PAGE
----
Not wanting to end on a sad note, there was a moment during the gathering of an example of how I copy others’ behavior in social gatherings.  It was an eye opener because I didn’t realize until after learning about my ASD and being in group settings that some social actions don’t come as natural to me as it does to others.

The room was big but low on chairs.  When others entered the room where we were, the one I came with stood up, shook hands, and offered her chair.  I first thought, “You mean I have to stand up?”  If I had been the only one there, I wouldn’t have stood up.  I would have thought, “Hello…” was sufficient.  Offer my chair?  I didn’t do that part at all.  It wasn’t until after I got back home that I thought maybe I goofed on that one.  You see, I was operating on the rule of “first come, first serve”.

Within Boundaries

A British writer who writes about Autism Spectrum Disorders (ASD), Alis Rowe, wrote “I gain a lot of comfort from people who do not expect more time/interaction/activity from me than I can give, i.e. they are able to understand and appreciate that there will be ‘boundaries’ in our relationship and are flexible to be OK with that.'” Those of us who have ASD and have such a flexible friend(s) are blessed indeed!

I was once asked in a psychological test what I picture myself as being in one word. I didn’t have to ponder long on that question. The word “observer” instantly popped up. I see myself looking out the window and just doing that — observing. Sometimes I do that at the shopping mall. Sit down to get a load off and to observe the passersby. Come to think of it, with what I see at the mall, it’s sort of like watching a reality TV show parade.

As an observer, I am mystified by those who socialize and enjoy it. The “enjoying” part is the mystery.  I wonder what’s so fun about it when I want to go off by myself and solve a jigsaw puzzle or something. I hear of planning get-together events and I shudder at the thought of an invitation. I know to a neurotypical (NT) that sounds so … what’s the word … I don’t know. But whatever the word, it’s not flattering.

Don’t get me wrong! I don’t secretly desire to live on a deserted island even though I may appear to behave like I do. Even I admit to a need to interact with people. I actually enjoy conversations ever now and then. But like Alis’s quote, on a limited scale. Such as I have a weekly conversation with someone who shares my interest in politics. With all that’s going on in Washington, we haven’t run out of gas yet on that topic. I get rather loud at times on my soapbox and repeat myself but the person doesn’t complain, not yet anyway.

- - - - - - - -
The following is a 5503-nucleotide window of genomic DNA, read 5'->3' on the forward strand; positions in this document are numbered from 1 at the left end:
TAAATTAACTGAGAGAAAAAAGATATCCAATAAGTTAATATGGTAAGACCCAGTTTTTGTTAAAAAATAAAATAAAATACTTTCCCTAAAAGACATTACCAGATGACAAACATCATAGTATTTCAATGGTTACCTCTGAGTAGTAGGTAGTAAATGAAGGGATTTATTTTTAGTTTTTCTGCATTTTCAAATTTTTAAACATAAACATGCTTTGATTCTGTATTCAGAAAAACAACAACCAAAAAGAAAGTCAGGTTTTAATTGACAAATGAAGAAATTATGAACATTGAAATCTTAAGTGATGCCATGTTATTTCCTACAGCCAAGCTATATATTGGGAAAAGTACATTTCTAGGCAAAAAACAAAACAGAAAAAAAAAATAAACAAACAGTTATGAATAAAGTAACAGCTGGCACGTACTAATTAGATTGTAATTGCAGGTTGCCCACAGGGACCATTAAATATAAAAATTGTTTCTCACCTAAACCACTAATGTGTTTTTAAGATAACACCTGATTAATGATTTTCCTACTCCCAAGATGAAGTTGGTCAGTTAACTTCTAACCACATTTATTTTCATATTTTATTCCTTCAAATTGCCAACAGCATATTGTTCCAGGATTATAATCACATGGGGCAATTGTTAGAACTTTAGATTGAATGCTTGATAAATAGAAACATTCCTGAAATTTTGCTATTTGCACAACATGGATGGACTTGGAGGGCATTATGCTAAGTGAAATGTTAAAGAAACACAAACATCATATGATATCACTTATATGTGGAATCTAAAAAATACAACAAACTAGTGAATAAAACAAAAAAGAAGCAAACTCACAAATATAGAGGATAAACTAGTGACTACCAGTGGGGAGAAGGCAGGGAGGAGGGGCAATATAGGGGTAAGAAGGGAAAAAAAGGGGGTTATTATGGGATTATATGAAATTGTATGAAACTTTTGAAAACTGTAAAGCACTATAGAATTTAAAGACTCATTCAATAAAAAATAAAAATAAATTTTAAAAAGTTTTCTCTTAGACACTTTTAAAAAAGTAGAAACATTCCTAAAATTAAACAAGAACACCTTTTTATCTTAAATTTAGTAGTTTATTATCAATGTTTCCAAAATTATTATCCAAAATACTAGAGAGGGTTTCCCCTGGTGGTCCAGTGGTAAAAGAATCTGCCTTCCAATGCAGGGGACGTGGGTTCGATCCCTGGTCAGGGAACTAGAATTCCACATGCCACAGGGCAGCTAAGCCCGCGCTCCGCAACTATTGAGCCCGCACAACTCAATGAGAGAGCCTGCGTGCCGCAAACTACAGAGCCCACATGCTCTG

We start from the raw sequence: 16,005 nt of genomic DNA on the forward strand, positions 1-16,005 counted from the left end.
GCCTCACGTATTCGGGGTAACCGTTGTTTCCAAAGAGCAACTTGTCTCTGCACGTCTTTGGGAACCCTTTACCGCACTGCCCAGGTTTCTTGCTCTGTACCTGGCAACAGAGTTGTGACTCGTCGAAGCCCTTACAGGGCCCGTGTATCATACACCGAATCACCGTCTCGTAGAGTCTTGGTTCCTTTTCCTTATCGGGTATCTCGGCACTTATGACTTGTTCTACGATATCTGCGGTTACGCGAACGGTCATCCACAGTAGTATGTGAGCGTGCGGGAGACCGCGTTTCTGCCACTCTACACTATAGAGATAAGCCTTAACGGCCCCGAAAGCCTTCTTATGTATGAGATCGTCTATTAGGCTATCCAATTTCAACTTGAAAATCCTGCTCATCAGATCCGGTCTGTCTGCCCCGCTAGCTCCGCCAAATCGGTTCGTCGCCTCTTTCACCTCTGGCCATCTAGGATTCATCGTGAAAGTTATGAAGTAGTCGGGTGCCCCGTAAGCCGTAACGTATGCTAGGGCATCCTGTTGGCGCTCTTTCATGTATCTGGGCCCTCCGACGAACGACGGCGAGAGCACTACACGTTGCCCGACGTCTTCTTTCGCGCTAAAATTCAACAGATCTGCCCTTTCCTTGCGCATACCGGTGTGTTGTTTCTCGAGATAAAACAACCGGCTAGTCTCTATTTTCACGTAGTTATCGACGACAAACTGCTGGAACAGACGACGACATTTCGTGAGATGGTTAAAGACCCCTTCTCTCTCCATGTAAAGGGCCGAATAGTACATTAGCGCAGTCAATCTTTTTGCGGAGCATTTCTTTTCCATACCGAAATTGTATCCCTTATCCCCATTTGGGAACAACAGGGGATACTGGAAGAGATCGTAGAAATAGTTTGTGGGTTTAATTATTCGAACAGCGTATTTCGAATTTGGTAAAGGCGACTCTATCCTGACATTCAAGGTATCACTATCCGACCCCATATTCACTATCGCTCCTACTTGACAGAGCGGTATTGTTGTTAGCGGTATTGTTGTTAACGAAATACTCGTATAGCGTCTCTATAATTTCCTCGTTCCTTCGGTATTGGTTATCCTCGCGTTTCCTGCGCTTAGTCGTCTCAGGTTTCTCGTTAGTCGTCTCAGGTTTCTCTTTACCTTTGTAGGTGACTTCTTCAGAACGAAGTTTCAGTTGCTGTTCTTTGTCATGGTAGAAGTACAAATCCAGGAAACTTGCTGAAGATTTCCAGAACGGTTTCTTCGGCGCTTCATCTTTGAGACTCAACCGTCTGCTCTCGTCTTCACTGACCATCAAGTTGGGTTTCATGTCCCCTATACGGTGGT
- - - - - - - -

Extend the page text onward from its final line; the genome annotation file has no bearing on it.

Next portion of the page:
My best way of interacting with my fellow man was, is, and will continue to be writing. I can write down my thoughts, edit them with countless drafts, and when ready to ship, I hit the SEND button. I can’t edit or delete what I say on the phone or in person. It is so frustrating and beyond my ability to stop replaying conversations of yesterday or 30 years ago with words I wish I had said or had not said at all.

Another Alis Rowe quote: What people don’t get is that, even if it doesn’t show, autism is a massive, massive part of me and it leaves me with a lot of reasons (not excuses) for almost everything I do, or do not experience.  Autism is the reason I am mostly content doing things that don’t involve other people. It’s not an excuse; it’s just an explanation.

Even within my boundaries, I still want to have a part in having an impact beyond my boundaries.  That’s why I blog.

 

 

 

 

 

The Rulebook

A challenge for me to deal with living on the Spectrum is dealing with those around me who are lax when it comes to rules.  I am a firm believer in holding fast to rules instead of breaking them.  Thus, I sometimes run smack dab into meltdown country when engaged with those of my fellow kindred who think of rules as guidelines.

An example is if I ever have to give a briefing and it is only to be 15 minutes long.  I will not run over 15 minutes if that long.  If I am having to listen to someone speaking and their speech is supposed to be over at a certain time and that time has passed, I will feel like I have ants in my pants.

Librarians can relate to this story about borrowers who don’t observe the rule of “date due”. Years ago, I had a library job where I was in charge of borrowing and returning books received on loan from other libraries around the country. I hated this job with a passion! In retrospect after my diagnosis late last year, I can clearly see how my autism spectrum disorder (ASD) had a lot to do with the job being a bad fit.  It required more social interaction than my previous library catalog officer position which fit me as comfortable as an old shoe. The other drawback was I couldn’t return a book until the borrower returned it to the library.

Most borrowers did abide by the due date, but there were a few who consistently returned books late. I wonder if late borrowers look upon “due dates” as mere suggestions. Every episode of having to wait for an overdue book to be returned was emotionally draining. I could not relate because the only reason I wouldn’t return something before its due date would be if I was in a coma. Okay, I’m exaggerating but not by much.